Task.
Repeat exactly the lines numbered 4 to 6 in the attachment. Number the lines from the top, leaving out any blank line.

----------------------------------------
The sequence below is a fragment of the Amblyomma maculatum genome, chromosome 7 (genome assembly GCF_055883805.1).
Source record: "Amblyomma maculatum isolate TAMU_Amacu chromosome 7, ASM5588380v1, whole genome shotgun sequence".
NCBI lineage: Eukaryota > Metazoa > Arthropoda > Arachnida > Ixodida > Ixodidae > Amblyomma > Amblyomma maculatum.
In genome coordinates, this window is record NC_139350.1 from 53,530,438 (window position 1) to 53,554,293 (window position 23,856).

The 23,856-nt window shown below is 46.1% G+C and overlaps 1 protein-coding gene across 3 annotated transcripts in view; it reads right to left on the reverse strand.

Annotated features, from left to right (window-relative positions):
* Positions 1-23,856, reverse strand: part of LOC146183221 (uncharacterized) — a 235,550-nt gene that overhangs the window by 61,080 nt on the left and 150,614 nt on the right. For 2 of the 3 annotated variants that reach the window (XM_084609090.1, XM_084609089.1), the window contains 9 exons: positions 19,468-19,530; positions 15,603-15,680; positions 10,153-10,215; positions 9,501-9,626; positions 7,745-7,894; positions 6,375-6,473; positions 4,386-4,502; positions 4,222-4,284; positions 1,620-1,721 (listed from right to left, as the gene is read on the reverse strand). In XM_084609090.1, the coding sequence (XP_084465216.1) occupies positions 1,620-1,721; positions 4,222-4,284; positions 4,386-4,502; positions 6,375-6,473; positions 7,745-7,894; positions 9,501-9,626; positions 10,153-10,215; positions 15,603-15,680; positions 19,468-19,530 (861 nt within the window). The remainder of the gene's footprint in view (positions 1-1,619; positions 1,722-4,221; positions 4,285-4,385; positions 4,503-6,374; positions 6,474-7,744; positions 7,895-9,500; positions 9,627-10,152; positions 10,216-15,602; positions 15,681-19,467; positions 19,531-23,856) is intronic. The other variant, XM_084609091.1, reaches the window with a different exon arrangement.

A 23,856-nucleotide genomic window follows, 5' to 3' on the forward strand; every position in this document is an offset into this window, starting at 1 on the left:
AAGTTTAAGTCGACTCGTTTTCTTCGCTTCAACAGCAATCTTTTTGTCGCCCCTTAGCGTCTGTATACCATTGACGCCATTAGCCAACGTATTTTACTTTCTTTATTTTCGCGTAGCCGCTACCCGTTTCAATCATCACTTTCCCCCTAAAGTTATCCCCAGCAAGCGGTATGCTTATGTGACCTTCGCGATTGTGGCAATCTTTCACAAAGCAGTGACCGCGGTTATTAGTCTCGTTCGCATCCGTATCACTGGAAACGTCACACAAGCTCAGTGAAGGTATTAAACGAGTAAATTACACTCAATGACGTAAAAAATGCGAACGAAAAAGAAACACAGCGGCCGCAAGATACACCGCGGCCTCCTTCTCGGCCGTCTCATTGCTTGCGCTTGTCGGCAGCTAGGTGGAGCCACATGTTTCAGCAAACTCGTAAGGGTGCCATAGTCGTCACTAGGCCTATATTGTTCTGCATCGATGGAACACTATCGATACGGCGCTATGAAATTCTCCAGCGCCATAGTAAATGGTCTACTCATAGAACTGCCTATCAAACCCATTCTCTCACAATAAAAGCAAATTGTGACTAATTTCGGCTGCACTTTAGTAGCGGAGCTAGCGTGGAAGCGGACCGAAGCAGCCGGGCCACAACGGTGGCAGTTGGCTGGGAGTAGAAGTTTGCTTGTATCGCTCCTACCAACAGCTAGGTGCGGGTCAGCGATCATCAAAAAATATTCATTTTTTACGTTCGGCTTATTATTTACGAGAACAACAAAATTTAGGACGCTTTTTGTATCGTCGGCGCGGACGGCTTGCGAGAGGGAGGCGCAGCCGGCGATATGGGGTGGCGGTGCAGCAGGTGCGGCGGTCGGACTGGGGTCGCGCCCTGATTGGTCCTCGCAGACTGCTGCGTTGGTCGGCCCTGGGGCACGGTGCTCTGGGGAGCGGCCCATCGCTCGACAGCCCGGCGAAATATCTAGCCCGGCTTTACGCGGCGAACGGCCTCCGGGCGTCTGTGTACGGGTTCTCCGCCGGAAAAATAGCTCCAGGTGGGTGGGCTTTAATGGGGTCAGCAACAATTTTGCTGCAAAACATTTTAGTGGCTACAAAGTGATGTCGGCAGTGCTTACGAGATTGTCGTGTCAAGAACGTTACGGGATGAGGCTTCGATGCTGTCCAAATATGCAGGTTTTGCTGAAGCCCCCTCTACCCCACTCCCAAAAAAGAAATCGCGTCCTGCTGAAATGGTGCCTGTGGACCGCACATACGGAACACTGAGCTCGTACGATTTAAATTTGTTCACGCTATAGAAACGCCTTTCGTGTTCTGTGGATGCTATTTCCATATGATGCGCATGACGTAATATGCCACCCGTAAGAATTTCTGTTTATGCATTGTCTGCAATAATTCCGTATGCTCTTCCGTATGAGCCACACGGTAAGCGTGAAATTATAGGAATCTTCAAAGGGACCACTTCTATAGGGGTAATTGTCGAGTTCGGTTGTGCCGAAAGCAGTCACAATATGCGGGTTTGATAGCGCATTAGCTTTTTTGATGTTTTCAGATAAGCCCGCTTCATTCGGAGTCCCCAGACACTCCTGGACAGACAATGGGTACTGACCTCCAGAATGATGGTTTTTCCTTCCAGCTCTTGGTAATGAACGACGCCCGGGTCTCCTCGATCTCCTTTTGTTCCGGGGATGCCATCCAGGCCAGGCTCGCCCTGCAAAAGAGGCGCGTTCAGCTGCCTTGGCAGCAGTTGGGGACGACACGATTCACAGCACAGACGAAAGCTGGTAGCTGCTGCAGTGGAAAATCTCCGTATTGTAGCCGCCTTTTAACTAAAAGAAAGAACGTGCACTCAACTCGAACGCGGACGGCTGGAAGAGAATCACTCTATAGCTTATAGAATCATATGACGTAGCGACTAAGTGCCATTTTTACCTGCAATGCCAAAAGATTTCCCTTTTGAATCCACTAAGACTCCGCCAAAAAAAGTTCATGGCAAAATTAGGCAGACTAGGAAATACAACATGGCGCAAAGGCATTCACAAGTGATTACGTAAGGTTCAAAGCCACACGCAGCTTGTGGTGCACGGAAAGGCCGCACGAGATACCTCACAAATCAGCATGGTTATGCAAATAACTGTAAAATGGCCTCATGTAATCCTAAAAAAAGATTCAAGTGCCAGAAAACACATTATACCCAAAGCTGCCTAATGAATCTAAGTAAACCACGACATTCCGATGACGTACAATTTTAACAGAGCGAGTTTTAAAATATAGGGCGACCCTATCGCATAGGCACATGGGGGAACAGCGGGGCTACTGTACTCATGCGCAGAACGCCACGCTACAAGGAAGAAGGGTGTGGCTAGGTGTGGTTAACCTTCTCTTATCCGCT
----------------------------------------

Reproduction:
In genome coordinates, this window is record NC_139350.1 from 53,530,438 (window position 1) to 53,554,293 (window position 23,856).

The 23,856-nt window shown below is 46.1% G+C and overlaps 1 protein-coding gene across 3 annotated transcripts in view; it reads right to left on the reverse strand.

Annotated features, from left to right (window-relative positions):